In a wave from east to west, fusarium head blight has drifted and shifted its way across Western Canada.
When it comes to Alberta’s history with the fungal foe, the battle to stop it by all means possible began in the late 1990s after a particularly bad few seasons of infection in the United States stretched into Manitoba, fanning fears it would continue its Canadian march.
As time and the pest progressed east to west, producers and the seed industry shifted their thinking from “keep it out and manage what is here” to “just manage.” The Western Producer’s editorial position on the legislation against the disease has moved, too.
The editorial opinion in the late 1990s and through the early part of this century was firmly on the side of fusarium being a pest serious enough that in 1998 we supported its inclusion in the Alberta Pests Act.
The regulation was timely in 1999, with 2020 hindsight.
Back then, after seeing what was happening in Manitoba and the northern Great Plains, the province of Alberta declared fusarium a named pest.
In some years fusarium graminearum and its resulting head blight has been responsible for an estimated $500 million in losses to North American agriculture. The mycotoxins it produces often render grain harvested during a severe outbreak to be hazardous to livestock.
Breeding has conferred some moderate resistance in spring wheat but for durum, moderately susceptible is the best that can be claimed. And only one winter wheat registered in Western Canada is resistant.
Improvements in fungicides and research into their application, along with a set of best practices, have lessened fusarium damage but in some regions producers avoid growing crops that can be heavily impaired by fusarium head blight. That reduces the potential diversity of options on their farms.
Fusarium remains a serious pest even when all available options are employed.
Choosing more resistant varieties and spraying crops when the conditions encourage blight development are among the only controls. Fusarium graminearum is so ubiquitous that it can be a problem anywhere when crop development and weather conditions are right.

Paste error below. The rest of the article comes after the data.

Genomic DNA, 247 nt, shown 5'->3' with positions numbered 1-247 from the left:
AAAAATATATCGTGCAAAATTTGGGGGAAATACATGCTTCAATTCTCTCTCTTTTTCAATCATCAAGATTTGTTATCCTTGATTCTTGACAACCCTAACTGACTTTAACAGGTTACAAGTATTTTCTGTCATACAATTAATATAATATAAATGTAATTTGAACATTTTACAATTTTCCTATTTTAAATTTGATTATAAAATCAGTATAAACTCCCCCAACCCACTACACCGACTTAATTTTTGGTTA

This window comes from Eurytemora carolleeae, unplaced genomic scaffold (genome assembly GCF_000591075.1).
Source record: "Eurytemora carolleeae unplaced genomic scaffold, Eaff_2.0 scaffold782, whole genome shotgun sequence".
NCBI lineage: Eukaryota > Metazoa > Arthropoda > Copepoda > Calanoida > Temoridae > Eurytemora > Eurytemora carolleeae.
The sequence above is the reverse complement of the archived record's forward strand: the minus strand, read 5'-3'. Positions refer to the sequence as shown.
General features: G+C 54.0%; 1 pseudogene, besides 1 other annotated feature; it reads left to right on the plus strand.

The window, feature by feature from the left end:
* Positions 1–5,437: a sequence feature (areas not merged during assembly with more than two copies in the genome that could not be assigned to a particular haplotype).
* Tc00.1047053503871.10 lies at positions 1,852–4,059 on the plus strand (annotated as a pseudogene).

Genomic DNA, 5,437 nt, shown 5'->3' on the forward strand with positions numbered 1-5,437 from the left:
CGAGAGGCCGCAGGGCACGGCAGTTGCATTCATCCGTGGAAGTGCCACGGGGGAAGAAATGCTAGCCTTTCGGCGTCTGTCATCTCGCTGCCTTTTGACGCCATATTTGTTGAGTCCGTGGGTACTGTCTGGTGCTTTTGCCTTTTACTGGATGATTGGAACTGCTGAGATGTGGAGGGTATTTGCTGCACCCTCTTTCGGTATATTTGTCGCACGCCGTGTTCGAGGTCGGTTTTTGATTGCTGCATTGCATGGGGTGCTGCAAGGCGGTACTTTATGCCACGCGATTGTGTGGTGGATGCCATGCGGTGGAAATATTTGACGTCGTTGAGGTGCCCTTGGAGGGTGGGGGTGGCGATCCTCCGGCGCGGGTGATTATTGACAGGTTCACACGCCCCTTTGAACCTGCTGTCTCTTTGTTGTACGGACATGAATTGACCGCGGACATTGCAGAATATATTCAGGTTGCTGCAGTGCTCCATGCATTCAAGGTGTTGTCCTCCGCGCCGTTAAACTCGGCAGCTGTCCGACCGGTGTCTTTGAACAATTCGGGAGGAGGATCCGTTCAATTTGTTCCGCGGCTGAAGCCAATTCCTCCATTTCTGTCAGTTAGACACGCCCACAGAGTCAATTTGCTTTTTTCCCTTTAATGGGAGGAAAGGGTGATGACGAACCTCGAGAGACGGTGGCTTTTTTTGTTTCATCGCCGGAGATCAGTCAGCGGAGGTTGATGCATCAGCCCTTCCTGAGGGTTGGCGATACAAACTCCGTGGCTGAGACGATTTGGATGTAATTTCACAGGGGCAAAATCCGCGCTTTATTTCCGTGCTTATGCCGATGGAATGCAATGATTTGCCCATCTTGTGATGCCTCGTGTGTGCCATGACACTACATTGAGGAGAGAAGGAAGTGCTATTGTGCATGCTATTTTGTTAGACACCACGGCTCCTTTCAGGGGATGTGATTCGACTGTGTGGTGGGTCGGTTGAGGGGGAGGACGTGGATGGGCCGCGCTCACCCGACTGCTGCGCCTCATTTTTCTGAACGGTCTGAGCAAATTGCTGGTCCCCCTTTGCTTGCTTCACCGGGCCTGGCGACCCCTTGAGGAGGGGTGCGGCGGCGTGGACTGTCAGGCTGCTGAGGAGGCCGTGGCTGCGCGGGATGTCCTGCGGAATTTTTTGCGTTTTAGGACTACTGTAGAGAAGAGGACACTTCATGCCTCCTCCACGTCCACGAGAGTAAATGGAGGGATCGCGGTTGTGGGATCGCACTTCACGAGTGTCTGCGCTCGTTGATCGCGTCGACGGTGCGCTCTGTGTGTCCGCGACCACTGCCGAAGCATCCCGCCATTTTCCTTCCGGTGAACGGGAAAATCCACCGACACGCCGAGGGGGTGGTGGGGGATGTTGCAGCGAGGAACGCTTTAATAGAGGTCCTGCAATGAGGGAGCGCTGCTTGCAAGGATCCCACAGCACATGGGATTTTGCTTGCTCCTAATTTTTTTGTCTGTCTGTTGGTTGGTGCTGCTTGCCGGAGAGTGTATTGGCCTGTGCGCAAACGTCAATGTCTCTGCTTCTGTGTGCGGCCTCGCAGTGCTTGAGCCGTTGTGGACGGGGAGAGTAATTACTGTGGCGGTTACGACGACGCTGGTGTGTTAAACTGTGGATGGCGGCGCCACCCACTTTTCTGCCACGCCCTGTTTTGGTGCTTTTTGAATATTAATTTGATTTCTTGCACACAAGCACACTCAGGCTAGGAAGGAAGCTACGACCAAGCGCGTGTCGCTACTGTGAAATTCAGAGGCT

In 1999 the Alberta strategy was to limit introduction and spread of the disease. By law, producers were responsible to prevent its establishment and prohibited from selling infected seed. The province could inspect farms, seed cleaning plants and land.
Producers were asked to test seed for all vulnerable crops. The result was that seed from other provinces was often shut out because it might contain detectable levels of fusarium.
However, treatments have long been an option to reduce the risk of infection from saved seed and those tools have steadily improved. Even so, wind and proximity to infected crops are principal vectors for spore movement. No matter how it arrived, the disease is now omnipresent.
Recent seed shortages in Alberta and reduced supplies of the latest genetics amplified complaints about fusarium’s pest rating among producers looking to expand their variety options.
Growers in Alberta deserve the same choices as those in other provinces so the recent removal of fusarium from the provincial list of named pests is welcome news.
Increased use of certified seed from newer varieties is expected to put more money into the breeding community and encourage investment in fusarium resistance.
Research in North Dakota has resulted in promising genetic finds that may lead to cereals with fewer infections and reduced inoculum.
Most importantly, Alberta producers will share the risks and rewards of prairie agriculture with their neighbours across the West and be free to manage accordingly.
Karen Briere, Bruce Dyck, Barb Glen and Mike Raine collaborate in the writing of Western Producer editorials.